Archaeologists in Ireland have uncovered a 5,500-year-old megalithic passage tomb which has been dubbed the 'find of a lifetime'. This image shows a piece of unearthed Kerbstone from the recently discovered tomb

Archaeologists in Ireland have uncovered a 5,500-year-old megalithic passage tomb which has been dubbed the 'find of a lifetime'. This image shows a piece of unearthed Kerbstone from the recently discovered tomb

Experts unearthed the 'significant' discovery on farmland near 18th Century Dowth Hall in the Brú na Bóinne, or Boyne Valley Tombs, World Heritage Site. This image shows three of the kerbstones where they were unearthed
Experts unearthed the 'significant' discovery on farmland near 18th Century Dowth Hall in the Brú na Bóinne, or Boyne Valley Tombs, World Heritage Site. This image shows three of the kerbstones where they were unearthed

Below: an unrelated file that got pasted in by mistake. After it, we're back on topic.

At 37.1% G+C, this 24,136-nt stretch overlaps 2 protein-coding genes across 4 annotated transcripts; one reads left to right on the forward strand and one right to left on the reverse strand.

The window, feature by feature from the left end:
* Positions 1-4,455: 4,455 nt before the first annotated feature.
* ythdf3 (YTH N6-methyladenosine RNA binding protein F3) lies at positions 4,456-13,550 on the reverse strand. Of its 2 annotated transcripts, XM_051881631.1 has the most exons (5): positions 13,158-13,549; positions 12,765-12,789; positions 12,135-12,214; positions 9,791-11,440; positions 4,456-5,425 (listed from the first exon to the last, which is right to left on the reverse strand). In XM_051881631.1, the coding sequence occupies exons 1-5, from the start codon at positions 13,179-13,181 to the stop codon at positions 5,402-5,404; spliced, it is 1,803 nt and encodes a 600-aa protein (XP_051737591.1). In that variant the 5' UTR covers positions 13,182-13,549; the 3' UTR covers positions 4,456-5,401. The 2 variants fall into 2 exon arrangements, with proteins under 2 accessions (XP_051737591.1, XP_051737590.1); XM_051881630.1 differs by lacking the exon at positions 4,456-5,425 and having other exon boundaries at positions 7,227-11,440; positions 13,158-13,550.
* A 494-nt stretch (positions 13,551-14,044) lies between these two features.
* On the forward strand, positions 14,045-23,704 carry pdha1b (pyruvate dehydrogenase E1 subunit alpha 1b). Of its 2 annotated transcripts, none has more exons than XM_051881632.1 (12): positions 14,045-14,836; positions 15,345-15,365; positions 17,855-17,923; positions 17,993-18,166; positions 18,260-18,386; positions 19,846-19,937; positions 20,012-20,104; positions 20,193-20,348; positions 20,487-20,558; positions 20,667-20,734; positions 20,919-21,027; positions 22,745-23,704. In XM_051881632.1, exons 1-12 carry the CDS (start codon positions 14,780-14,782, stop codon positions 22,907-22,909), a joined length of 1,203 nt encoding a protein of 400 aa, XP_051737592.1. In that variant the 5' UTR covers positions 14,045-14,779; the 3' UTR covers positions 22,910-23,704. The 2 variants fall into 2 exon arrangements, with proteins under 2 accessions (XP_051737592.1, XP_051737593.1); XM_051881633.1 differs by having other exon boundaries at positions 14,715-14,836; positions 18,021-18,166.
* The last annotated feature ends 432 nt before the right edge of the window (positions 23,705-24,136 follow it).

Experts unearthed the 'significant' discovery on farmland near 18th Century Dowth Hall in the Brú na Bóinne, or Boyne Valley Tombs, World Heritage Site. This image shows three of the kerbstones where they were unearthed

The research was carried out by the University College Dublin's (UCD) school of archaeology.

The finds were made at County Meath, on land owned by Belfast based agriculture and technology company Devenish, around 25 miles (40 km) north of Dublin.

To date, two burial chambers have been discovered within the western part of the main passage tomb, over which a large stone cairn – 130 feet (40 metres) in diameter – was raised.

During the project, a further two possible satellite tombs were also found.

To date, two burial chambers have been discovered within the western part of the main passage tomb, over which a large stone cairn – 130 feet (40 metres) in diameter – was raised (pictured)